Video | Business Headlines | Internet | Science | Scientific Ethics | Technology | Search

 


High-Tech monitoring stations set for Kaipara Harbour

High-Tech monitoring stations set for Kaipara Harbour

Scientists are installing state-of-the-art equipment in the Kaipara Harbour next month that will monitor water quality and help improve their ability to predict water clarity.

Researchers from NIWA, Auckland Council and the Northland Regional Council will establish three Estuarine Monitoring Systems (EMS) at Tikonui Wharf near Ruawai, and at two sites further south in the Hoteo system.

The Tikonui station will measure the water quality of the Wairoa system - the largest freshwater inflow to the harbour and one known from previous NIWA studies to be the dominant source of fine sediment to the harbour.

The other two stations are instrumented buoys located in the tidal reach of the Hoteo River and adjacent harbour at Orongo Point.

The main focus of the stations is to measure water quality in the harbour and tidal creek waters, particularly water clarity which is affected by fine sediment, but also by organic matter and phytoplankton.

Sedimentation in many New Zealand estuaries has increased 10-fold over the last 150 years largely due to land clearance and agricultural conversion. There is increasing appreciation that these fine sediments have major ecological impacts, including preventing light from reaching important ecosystems (such as seagrass). This in turn reduces opportunities for some fish species and sea birds to feed.

The project, which is funded by central and regional government, will also see continuous measurement of water temperature, salinity, tidal height, water currents and waves. The stations will operate continuously, powered by solar panels, and near real-time data will be retrieved remotely.

The data will be used by council staff and NIWA researchers and made publicly available on Auckland Council’s website. It can then be accessed by harbour users to check weather conditions before they venture out.

Andrew Swales, NIWA’s coastal scientist co-ordinating the project, said the new stations were important tools in helping resource managers and researchers better understand the processes affecting the Kaipara Harbour.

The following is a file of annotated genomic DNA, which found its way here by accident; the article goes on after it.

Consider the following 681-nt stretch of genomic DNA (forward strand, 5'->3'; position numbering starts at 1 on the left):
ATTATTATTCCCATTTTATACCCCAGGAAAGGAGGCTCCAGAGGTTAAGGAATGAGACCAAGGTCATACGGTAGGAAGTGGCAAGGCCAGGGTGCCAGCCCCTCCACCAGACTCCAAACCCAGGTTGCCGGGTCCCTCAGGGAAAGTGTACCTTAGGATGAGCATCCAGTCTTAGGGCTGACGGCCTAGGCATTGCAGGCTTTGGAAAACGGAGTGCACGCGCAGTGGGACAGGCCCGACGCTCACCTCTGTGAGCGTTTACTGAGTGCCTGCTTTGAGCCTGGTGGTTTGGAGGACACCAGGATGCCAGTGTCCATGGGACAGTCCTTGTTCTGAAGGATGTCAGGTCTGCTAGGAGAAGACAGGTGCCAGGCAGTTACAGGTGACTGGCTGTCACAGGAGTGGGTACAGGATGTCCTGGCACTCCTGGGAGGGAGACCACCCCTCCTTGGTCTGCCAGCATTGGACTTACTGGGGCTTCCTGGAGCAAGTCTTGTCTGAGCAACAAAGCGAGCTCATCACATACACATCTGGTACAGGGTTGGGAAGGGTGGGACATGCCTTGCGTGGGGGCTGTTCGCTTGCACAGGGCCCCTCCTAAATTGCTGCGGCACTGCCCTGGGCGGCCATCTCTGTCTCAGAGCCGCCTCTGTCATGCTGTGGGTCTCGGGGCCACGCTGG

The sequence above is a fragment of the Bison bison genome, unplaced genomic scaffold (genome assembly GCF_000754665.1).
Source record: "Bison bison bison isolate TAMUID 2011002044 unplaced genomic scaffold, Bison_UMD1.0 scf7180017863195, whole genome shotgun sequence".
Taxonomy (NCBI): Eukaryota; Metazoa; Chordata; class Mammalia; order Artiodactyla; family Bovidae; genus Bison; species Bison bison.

“These stations comprise state-of-the-art measuring instruments that will give us the most accurate information possible.”

Auckland Council senior marine scientist Dr Jarrod Walker said this research programme will provide important data on big weather events which contribute large loads of sediment to the harbour. Understanding these types of processes are critical in determining where the main sources of sediment are coming from and what can be done to reduce them.

NIWA principal scientist and project leader, Dr Rob Davies-Colley, said that the stations were a crucial part of studies into fine sediment and other pollutants that affect Kaipara Harbour.

The research is also expected to have national significance. “Diffuse pollutants such as fine sediment, nutrients and microbes are a pervasive problem in many of New Zealand’s waters,” says Dr Davies-Colley. “Our estuaries and other coastal waters are often particularly degraded by these land-derived pollutants.”

A public information evening about the monitoring stations is to be held on Wednesday, 19 March from 7pm at the Mangakura Boat Club, SH16, Hoteo.

Ends

© Scoop Media

 
 
 
 
 
Business Headlines | Sci-Tech Headlines

 

Research: ‘Ageing Well’ Science Challenge Launched

Science and Innovation Minister Steven Joyce today launched the Ageing Well National Science Challenge, confirming initial funding of $14.6 million. More>>

ALSO:

Scoop Business: Govt Resisting Pressure To Pump More Cash Into Solid Energy

Prime Minister John Key says it is “not the government’s preferred option” to make a fresh capital injection into the troubled state-owned coal miner, Solid Energy, but dodged journalists’ questions at his weekly press conference on whether that might prove necessary... More>>

ALSO:

Lagest Ever Privacy Breach Award: NZCU Baywide Accepts “Severe” Censure In Cake Case

NZCU Baywide says that once it was found to have committed a breach of a former staff member’s privacy, it had attempted to resolve the matter... the censure and remedies for its actions taken almost three years ago are “severe” but accepted, and will hopefully draw a line under the matter. More>>

ALSO:

Scoop Business: PayPal Stops Processing Mega Payments; NZX Listing Still On

PayPal has ceased processing payments for Mega, the file storage and encryption firm looking to join the New Zealand stock market via a reverse listing of TRS Investments, amid claims it is not a legitimate cloud storage service. More>>

ALSO:

Housing Policy: Auckland Densification As Popular As Ebola, English Says

Finance Minister Bill English said calls by the Reserve Bank Governor for more densification in Auckland’s housing were “about as popular in parts of Auckland as Ebola” would be. More>>

ALSO:

Crown Accounts: NZ Government Deficit Smaller Than Expected In First Half

The New Zealand government's operating deficit was smaller than expected in the first six months of the financial year, as the consumption and corporate tax take rose ahead of forecast in December, having lagged estimates in previous months. More>>

ALSO:

Get More From Scoop

 
 
Standards New Zealand

Standards New Zealand
 
 
 
 
 
 
 
 
Sci-Tech
Search Scoop  
 
 
Powered by Vodafone
NZ independent news